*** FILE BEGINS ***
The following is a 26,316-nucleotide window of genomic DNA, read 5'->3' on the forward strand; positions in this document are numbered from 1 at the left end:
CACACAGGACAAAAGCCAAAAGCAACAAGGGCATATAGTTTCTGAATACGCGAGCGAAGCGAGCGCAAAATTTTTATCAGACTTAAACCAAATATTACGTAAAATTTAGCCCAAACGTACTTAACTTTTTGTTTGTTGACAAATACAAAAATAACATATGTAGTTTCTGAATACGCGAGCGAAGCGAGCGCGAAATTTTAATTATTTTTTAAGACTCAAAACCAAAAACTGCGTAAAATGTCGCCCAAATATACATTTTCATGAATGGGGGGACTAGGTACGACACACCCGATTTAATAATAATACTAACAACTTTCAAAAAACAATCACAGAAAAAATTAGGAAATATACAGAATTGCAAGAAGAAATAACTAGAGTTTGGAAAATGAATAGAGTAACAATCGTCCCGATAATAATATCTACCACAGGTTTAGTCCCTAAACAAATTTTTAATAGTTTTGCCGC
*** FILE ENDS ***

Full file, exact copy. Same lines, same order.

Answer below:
The following is a 26,316-nucleotide window of genomic DNA, read 5'->3' on the forward strand; positions in this document are numbered from 1 at the left end:
CACACAGGACAAAAGCCAAAAGCAACAAGGGCATATAGTTTCTGAATACGCGAGCGAAGCGAGCGCAAAATTTTTATCAGACTTAAACCAAATATTACGTAAAATTTAGCCCAAACGTACTTAACTTTTTGTTTGTTGACAAATACAAAAATAACATATGTAGTTTCTGAATACGCGAGCGAAGCGAGCGCGAAATTTTAATTATTTTTTAAGACTCAAAACCAAAAACTGCGTAAAATGTCGCCCAAATATACATTTTCATGAATGGGGGGACTAGGTACGACACACCCGATTTAATAATAATACTAACAACTTTCAAAAAACAATCACAGAAAAAATTAGGAAATATACAGAATTGCAAGAAGAAATAACTAGAGTTTGGAAAATGAATAGAGTAACAATCGTCCCGATAATAATATCTACCACAGGTTTAGTCCCTAAACAAATTTTTAATAGTTTTGCCGC